The past decade has witnessed a marked resurgence in the popularity of vinyl, to such an extent that it is now the fastest growing physical format in the music industry. Record pressing factories, of which only a few remained in operation twenty years ago, are today unable to press enough records to meet this revived appetite.

BC 2021 Rob Mulally Blog Taree Regional Gallery RM30639

Coinciding with this demand is an increased appreciation and interest in the actual housing of the vinyl – the record sleeve itself. Such an interest existed before, particularly from the mid 1960s to the mid 1980s, when all manner of weird and wonderful eye catching sleeves were produced. The rise of the Compact Disc from the mid 1980s, however, largely halted this art form in its tracks for a number of reasons. Firstly, the format of the 'jewel case CD reduced the canvas that graphic designers could play around with from the LP's 32 x 32cm to around 12.5 x 12.5cms. It was extremely difficult to design anything weird, wonderful or eye catching upon this reduced space. And secondly, the rise of the CD had more to do with record company profits than anything else, and as such the record companies were no longer interested in commissioning arresting sleeve designs.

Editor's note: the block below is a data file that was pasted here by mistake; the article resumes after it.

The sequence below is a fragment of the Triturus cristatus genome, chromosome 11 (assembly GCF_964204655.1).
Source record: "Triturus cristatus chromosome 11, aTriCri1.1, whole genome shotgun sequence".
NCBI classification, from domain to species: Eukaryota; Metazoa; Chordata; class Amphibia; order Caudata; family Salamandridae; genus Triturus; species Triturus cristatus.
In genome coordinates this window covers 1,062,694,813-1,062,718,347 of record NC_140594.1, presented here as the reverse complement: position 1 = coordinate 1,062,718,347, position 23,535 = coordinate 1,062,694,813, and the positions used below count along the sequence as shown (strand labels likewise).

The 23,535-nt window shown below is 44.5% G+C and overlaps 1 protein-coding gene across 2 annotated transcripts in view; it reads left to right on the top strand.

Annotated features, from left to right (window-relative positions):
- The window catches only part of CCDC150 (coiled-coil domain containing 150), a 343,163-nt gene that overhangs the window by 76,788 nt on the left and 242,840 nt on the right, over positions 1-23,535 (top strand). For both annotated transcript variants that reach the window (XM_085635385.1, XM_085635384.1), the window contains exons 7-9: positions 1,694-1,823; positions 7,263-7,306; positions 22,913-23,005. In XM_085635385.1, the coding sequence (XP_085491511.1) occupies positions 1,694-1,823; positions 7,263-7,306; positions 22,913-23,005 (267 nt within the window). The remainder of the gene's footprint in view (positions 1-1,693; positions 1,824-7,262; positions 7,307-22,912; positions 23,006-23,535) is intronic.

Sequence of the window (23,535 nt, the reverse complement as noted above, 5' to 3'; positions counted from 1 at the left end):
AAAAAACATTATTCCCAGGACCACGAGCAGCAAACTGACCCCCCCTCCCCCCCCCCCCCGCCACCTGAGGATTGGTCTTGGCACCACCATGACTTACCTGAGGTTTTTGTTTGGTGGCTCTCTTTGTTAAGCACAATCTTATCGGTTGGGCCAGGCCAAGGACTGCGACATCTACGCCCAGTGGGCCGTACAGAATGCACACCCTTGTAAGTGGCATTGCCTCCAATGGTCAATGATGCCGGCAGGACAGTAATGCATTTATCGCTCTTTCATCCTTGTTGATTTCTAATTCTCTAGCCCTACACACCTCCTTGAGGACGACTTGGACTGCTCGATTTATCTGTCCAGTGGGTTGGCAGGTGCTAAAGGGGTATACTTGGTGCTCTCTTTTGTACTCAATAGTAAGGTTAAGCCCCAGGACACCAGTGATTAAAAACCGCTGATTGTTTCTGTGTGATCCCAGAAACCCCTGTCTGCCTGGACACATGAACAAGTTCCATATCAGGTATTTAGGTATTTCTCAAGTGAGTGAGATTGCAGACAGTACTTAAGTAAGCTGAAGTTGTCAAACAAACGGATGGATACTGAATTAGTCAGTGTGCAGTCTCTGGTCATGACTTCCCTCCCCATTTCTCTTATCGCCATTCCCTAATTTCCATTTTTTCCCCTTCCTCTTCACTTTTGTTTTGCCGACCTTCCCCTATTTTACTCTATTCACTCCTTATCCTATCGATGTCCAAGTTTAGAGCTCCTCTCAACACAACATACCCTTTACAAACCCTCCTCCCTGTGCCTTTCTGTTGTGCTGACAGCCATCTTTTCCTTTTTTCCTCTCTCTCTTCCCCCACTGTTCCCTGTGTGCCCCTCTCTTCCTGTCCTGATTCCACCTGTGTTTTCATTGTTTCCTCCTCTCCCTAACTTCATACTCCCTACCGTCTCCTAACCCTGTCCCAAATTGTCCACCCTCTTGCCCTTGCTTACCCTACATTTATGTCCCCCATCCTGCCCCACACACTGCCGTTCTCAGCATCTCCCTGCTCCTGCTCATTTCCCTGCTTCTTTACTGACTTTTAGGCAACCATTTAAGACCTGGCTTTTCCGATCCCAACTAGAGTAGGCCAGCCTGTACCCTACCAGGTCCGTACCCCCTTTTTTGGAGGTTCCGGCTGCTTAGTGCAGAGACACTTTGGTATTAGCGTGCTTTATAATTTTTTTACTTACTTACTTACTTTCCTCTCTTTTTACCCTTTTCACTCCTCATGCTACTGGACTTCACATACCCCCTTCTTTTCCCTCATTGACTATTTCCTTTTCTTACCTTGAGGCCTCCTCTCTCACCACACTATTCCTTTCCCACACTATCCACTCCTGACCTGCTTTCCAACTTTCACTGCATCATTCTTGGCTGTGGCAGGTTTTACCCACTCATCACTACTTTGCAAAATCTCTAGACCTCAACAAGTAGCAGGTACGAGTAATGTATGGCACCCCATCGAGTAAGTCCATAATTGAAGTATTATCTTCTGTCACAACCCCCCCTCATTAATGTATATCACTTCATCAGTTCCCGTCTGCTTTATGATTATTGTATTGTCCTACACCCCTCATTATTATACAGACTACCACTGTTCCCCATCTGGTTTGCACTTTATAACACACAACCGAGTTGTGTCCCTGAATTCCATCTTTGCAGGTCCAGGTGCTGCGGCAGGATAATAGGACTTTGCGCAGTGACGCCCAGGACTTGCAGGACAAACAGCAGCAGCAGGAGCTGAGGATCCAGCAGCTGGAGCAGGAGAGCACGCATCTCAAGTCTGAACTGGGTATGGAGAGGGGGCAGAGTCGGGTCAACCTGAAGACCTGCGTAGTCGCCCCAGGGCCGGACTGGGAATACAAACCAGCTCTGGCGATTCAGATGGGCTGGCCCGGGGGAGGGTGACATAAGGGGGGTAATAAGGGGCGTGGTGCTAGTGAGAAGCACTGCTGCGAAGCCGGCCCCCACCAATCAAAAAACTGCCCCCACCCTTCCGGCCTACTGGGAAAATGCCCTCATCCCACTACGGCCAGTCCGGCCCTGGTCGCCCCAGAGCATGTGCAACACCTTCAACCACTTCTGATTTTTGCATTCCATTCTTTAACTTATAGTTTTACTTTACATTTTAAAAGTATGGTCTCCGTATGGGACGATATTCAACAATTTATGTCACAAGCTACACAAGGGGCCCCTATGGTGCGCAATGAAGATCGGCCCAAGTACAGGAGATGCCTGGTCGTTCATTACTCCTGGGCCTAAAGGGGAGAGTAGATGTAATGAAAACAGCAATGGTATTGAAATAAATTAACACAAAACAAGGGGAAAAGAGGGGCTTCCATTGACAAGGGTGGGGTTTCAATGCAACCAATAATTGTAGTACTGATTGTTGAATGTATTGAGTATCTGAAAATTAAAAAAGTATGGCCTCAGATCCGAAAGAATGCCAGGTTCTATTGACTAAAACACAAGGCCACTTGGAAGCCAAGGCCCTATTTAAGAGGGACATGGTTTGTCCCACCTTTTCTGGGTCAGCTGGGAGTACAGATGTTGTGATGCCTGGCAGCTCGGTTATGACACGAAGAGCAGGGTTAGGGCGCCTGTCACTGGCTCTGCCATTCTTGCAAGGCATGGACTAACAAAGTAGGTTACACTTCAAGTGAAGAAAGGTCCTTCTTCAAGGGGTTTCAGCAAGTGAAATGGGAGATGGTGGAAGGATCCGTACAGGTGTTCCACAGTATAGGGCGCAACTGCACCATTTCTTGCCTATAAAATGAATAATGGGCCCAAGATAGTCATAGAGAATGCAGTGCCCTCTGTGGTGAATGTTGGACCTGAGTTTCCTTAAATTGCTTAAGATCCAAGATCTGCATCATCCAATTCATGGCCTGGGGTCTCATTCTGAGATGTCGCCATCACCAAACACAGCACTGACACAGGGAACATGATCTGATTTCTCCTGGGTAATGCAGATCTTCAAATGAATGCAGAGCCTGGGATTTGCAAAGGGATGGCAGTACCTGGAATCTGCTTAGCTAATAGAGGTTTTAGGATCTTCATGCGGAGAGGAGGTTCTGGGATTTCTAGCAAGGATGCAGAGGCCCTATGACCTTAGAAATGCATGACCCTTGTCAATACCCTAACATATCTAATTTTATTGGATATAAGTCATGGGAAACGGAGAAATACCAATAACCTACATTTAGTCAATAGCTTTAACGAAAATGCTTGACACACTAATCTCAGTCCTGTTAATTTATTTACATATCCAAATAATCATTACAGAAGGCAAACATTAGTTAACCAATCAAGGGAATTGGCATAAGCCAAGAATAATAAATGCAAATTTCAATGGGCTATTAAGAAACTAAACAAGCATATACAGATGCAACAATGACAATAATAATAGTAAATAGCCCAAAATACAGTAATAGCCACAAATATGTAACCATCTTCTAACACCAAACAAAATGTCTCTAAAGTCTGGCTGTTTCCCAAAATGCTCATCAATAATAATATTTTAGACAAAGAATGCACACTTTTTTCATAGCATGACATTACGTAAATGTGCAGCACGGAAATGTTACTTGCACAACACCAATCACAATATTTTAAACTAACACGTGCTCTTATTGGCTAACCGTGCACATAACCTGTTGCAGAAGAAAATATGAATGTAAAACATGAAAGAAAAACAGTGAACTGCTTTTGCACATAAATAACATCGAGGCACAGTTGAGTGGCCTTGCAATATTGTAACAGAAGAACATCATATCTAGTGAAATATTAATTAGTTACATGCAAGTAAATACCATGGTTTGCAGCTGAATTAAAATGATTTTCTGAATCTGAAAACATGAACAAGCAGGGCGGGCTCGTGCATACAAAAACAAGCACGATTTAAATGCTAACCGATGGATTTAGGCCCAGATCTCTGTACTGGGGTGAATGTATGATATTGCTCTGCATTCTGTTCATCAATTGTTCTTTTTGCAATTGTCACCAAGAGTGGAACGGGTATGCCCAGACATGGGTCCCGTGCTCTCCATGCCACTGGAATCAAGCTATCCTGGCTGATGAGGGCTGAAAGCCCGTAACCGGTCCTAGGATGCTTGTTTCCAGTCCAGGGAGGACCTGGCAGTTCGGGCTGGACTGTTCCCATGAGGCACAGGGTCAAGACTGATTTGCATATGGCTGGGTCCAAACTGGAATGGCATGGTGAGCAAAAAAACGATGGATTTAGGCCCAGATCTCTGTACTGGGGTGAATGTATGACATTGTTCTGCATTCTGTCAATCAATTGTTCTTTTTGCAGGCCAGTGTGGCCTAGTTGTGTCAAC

Today, however, it is almost as if those 'wilderness' years of the CD had never happened. Young bands are clamouring to have their music released on a vinyl format, and are insisting on new and original designs for their record sleeves. Record companies, ever eager to make a dollar or two, are re-pressing lavish sleeve editions of older releases. There is now an appreciation that vinyl is not just about the musical, but rather an art form that is also highly visual and uniquely tactile.

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In a climate such as this, it is therefore very timely to mount an exhibition that celebrates the eclectic record sleeve designs of both yesterday and today. In displaying the rare, the new, the odd and the old, or even just the plain every day, it is the intention of this exhibition to unite a younger generation with an older one in their appreciation of the vinyl record. To a younger generation, whose parents probably never had a record player in the house, the vinyl record is viewed as commodity that is both hip and novel. And to those of us of a certain age, the LP record is inextricably linked to the memories and moments of our past.

I hope you gain as much enjoyment in viewing this exhibition as I did in assembling it. Long live vinyl.

Mark's exhibition "For the Record" will run until 3rd of April at the Manning Regional Art Gallery.

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